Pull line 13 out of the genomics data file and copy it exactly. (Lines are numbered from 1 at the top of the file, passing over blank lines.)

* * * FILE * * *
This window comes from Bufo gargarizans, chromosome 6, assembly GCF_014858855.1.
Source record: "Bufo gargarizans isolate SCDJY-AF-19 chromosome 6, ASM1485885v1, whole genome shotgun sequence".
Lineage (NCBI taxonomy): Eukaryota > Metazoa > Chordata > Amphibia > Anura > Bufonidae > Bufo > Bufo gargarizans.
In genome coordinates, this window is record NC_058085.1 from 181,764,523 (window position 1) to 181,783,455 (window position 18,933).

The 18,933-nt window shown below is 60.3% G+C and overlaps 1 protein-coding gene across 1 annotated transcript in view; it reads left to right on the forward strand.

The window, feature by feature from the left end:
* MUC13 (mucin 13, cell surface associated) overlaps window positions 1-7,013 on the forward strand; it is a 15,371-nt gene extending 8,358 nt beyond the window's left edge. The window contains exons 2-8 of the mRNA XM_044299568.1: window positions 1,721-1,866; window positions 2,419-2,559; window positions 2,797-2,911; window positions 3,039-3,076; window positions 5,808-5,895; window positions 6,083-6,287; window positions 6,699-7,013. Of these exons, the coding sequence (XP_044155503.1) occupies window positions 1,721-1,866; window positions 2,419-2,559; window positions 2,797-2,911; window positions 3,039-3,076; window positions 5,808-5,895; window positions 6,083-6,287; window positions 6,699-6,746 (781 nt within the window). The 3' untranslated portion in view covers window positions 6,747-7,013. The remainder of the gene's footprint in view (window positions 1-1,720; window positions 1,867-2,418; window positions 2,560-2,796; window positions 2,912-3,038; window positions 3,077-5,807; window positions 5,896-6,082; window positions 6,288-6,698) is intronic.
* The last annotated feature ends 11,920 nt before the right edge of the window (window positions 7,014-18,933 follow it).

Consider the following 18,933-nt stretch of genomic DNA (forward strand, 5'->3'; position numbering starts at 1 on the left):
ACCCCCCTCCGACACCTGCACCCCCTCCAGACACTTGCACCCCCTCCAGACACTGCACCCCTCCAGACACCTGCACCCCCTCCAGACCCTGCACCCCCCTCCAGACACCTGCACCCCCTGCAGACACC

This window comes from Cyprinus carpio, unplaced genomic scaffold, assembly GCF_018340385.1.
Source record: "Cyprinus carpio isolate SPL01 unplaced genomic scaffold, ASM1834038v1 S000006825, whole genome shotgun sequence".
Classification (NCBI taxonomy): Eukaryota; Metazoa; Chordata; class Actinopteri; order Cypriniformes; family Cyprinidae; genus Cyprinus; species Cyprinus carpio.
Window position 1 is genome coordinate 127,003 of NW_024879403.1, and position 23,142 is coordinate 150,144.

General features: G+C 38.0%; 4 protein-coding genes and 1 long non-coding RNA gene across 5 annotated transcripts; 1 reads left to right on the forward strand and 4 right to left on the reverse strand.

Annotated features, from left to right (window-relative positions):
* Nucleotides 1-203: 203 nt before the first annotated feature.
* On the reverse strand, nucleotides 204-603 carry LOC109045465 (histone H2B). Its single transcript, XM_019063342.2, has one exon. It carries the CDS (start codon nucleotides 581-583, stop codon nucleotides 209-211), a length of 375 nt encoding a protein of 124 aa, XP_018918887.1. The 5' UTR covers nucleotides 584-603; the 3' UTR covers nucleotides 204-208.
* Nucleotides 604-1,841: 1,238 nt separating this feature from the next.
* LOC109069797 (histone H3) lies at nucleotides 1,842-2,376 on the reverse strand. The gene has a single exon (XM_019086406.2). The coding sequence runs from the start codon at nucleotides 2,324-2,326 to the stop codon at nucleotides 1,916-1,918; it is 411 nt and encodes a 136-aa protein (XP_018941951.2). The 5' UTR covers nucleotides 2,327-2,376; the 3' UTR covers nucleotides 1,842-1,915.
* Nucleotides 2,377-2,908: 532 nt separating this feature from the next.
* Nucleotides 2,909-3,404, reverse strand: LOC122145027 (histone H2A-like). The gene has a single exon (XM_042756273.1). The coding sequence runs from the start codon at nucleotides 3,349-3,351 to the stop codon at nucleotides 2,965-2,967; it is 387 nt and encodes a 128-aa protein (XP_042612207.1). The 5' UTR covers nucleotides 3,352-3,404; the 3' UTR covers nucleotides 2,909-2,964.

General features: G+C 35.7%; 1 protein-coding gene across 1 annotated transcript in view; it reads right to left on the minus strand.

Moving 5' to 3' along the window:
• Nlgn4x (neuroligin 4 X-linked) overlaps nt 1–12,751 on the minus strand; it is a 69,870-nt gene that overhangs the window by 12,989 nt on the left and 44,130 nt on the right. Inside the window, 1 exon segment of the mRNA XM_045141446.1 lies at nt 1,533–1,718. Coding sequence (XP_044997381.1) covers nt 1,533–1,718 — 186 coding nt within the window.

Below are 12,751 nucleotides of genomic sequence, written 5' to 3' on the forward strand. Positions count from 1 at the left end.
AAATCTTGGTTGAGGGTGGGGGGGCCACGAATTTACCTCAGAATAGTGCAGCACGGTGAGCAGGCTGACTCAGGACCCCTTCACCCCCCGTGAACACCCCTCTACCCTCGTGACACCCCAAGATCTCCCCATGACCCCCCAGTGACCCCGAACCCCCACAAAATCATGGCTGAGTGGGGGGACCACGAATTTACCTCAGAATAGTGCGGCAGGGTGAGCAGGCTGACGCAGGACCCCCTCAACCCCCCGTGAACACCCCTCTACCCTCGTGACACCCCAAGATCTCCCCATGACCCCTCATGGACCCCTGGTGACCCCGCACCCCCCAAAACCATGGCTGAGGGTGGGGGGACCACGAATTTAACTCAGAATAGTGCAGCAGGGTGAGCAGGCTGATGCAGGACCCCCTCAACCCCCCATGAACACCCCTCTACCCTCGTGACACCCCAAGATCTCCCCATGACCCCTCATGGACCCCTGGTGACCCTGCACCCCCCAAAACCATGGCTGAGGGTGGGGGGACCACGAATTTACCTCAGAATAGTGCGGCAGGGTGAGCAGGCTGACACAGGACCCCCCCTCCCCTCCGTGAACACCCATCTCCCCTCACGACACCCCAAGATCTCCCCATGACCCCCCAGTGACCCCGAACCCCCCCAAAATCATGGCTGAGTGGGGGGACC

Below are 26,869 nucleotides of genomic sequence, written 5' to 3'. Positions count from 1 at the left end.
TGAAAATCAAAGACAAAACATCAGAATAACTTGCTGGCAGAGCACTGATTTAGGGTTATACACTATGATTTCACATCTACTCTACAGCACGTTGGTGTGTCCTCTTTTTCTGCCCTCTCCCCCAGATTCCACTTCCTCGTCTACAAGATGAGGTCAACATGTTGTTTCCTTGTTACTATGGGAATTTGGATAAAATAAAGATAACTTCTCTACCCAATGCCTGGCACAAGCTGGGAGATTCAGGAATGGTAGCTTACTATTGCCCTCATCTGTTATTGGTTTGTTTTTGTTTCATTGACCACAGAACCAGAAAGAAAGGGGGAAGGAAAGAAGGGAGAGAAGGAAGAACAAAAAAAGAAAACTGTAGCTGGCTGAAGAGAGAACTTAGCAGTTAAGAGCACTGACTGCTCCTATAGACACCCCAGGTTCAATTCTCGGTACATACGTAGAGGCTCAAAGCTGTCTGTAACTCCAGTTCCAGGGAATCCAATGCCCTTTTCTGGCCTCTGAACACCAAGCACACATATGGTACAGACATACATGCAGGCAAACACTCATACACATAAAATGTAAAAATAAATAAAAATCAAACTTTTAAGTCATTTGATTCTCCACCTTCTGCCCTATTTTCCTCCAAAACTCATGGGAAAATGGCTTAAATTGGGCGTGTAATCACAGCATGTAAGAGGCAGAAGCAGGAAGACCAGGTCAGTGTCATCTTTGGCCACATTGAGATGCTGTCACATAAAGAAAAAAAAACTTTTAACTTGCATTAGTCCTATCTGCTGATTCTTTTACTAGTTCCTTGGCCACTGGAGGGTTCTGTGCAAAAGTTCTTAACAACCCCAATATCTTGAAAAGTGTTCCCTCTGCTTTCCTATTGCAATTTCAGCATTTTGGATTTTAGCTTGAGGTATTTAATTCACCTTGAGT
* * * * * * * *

Classification (NCBI taxonomy): Eukaryota; Metazoa; Chordata; class Actinopteri; order Cypriniformes; family Cyprinidae; genus Cyprinus; species Cyprinus carpio.